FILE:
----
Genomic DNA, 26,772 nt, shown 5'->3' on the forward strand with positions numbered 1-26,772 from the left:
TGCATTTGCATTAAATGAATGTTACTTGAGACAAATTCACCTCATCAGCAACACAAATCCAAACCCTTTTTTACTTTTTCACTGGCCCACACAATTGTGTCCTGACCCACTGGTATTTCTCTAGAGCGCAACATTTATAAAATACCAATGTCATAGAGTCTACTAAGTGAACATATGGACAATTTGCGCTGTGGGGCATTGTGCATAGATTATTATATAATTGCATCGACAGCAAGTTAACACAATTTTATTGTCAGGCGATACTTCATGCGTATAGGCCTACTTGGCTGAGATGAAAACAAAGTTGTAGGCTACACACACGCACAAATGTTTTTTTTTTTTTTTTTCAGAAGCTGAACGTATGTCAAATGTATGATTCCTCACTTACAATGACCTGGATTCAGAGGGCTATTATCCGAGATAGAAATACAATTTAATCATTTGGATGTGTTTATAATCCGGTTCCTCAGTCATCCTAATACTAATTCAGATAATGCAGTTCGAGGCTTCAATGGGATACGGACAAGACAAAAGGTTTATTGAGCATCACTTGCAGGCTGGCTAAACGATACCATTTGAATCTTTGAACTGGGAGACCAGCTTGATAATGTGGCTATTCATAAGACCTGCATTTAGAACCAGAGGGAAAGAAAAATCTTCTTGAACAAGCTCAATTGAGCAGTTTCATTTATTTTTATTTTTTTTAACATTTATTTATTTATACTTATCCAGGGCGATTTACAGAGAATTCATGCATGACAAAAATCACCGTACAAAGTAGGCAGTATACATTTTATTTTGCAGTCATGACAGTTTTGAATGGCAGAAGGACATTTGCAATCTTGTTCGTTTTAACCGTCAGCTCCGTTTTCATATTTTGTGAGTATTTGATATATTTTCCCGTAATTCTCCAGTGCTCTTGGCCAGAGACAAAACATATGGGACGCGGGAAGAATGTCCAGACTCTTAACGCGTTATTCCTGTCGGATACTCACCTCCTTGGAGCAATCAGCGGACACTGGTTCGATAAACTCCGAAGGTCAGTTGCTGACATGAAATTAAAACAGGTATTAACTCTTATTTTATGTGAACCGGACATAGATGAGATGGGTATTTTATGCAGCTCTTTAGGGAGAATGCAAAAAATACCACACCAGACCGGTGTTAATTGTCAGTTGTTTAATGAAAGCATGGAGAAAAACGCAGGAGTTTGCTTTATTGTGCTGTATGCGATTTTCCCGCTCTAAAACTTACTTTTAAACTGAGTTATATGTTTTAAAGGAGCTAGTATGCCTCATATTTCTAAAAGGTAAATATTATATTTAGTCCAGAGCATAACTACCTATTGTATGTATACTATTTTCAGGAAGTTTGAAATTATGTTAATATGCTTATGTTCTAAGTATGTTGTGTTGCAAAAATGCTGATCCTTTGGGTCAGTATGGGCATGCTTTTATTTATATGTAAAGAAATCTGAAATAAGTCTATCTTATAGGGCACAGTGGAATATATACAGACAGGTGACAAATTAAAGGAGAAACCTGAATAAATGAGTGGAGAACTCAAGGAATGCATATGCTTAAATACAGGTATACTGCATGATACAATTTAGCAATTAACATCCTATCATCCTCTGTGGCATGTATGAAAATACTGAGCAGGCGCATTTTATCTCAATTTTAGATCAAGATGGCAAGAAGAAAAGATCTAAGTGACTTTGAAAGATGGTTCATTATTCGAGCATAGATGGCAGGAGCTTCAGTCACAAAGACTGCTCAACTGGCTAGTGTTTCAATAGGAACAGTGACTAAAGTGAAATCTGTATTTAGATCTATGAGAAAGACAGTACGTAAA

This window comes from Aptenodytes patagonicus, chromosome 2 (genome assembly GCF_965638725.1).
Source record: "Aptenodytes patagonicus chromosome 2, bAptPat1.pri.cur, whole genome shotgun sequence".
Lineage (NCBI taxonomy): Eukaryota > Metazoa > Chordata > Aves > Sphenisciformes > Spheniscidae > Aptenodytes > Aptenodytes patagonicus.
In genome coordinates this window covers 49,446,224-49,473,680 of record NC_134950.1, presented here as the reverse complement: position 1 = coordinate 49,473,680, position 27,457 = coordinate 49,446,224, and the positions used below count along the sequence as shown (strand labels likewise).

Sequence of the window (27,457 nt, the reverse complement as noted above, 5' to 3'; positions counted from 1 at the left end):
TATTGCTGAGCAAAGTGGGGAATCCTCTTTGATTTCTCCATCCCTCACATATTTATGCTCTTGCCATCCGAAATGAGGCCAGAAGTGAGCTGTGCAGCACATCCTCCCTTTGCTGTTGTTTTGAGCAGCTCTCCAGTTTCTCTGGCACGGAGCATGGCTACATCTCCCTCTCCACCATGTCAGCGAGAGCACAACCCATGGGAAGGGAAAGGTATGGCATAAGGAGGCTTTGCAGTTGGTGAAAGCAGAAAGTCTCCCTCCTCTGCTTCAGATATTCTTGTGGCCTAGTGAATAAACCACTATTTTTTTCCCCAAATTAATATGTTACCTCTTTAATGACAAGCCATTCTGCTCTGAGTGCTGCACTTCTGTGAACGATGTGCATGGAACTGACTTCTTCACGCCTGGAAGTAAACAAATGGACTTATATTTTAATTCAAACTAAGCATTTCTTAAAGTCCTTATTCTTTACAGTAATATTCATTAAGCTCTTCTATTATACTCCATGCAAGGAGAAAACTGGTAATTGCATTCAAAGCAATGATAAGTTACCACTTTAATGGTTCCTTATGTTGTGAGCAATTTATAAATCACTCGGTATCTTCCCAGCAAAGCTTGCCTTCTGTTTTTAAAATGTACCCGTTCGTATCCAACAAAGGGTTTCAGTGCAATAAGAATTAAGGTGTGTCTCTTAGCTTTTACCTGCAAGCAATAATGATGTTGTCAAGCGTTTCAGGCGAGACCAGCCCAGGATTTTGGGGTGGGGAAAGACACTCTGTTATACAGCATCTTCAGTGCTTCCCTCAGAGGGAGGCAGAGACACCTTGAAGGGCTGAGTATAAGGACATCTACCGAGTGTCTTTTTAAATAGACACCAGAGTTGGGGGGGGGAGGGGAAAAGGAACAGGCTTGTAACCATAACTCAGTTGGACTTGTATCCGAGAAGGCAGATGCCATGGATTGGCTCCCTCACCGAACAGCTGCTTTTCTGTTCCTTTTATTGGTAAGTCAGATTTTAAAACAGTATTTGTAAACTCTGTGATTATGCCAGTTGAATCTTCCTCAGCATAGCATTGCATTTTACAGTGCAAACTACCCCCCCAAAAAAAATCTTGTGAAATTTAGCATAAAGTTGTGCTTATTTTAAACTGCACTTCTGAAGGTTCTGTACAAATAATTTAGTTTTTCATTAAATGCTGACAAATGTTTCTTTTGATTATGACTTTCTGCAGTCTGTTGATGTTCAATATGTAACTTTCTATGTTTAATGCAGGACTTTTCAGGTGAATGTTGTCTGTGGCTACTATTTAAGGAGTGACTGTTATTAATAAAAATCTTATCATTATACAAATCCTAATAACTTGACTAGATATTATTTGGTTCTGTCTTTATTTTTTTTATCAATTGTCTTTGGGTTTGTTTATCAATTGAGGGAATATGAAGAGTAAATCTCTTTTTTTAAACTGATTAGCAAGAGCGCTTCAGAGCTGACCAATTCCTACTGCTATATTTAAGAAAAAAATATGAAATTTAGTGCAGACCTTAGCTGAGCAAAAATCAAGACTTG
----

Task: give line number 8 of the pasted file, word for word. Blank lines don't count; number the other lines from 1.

TATTGCTGAGCAAAGTGGGGAATCCTCTTTGATTTCTCCATCCCTCACATATTTATGCTCTTGCCATCCGAAATGAGGCCAGAAGTGAGCTGTGCAGCACATCCTCCCTTTGCTGTTGTTTTGAGCAGCTCTCCAGTTTCTCTGGCACGGAGCATGGCTACATCTCCCTCTCCACCATGTCAGCGAGAGCACAACCCATGGGAAGGGAAAGGTATGGCATAAGGAGGCTTTGCAGTTGGTGAAAGCAGAAAGTCTCCCTCCTCTGCTTCAGATATTCTTGTGGCCTAGTGAATAAACCACTATTTTTTTCCCCAAATTAATATGTTACCTCTTTAATGACAAGCCATTCTGCTCTGAGTGCTGCACTTCTGTGAACGATGTGCATGGAACTGACTTCTTCACGCCTGGAAGTAAACAAATGGACTTATATTTTAATTCAAACTAAGCATTTCTTAAAGTCCTTATTCTTTACAGTAATATTCATTAAGCTCTTCTATTATACTCCATGCAAGGAGAAAACTGGTAATTGCATTCAAAGCAATGATAAGTTACCACTTTAATGGTTCCTTATGTTGTGAGCAATTTATAAATCACTCGGTATCTTCCCAGCAAAGCTTGCCTTCTGTTTTTAAAATGTACCCGTTCGTATCCAACAAAGGGTTTCAGTGCAATAAGAATTAAGGTGTGTCTCTTAGCTTTTACCTGCAAGCAATAATGATGTTGTCAAGCGTTTCAGGCGAGACCAGCCCAGGATTTTGGGGTGGGGAAAGACACTCTGTTATACAGCATCTTCAGTGCTTCCCTCAGAGGGAGGCAGAGACACCTTGAAGGGCTGAGTATAAGGACATCTACCGAGTGTCTTTTTAAATAGACACCAGAGTTGGGGGGGGGAGGGGAAAAGGAACAGGCTTGTAACCATAACTCAGTTGGACTTGTATCCGAGAAGGCAGATGCCATGGATTGGCTCCCTCACCGAACAGCTGCTTTTCTGTTCCTTTTATTGGTAAGTCAGATTTTAAAACAGTATTTGTAAACTCTGTGATTATGCCAGTTGAATCTTCCTCAGCATAGCATTGCATTTTACAGTGCAAACTACCCCCCCAAAAAAAATCTTGTGAAATTTAGCATAAAGTTGTGCTTATTTTAAACTGCACTTCTGAAGGTTCTGTACAAATAATTTAGTTTTTCATTAAATGCTGACAAATGTTTCTTTTGATTATGACTTTCTGCAGTCTGTTGATGTTCAATATGTAACTTTCTATGTTTAATGCAGGACTTTTCAGGTGAATGTTGTCTGTGGCTACTATTTAAGGAGTGACTGTTATTAATAAAAATCTTATCATTATACAAATCCTAATAACTTGACTAGATATTATTTGGTTCTGTCTTTATTTTTTTTATCAATTGTCTTTGGGTTTGTTTATCAATTGAGGGAATATGAAGAGTAAATCTCTTTTTTTAAACTGATTAGCAAGAGCGCTTCAGAGCTGACCAATTCCTACTGCTATATTTAAGAAAAAAATATGAAATTTAGTGCAGACCTTAGCTGAGCAAAAATCAAGACTTG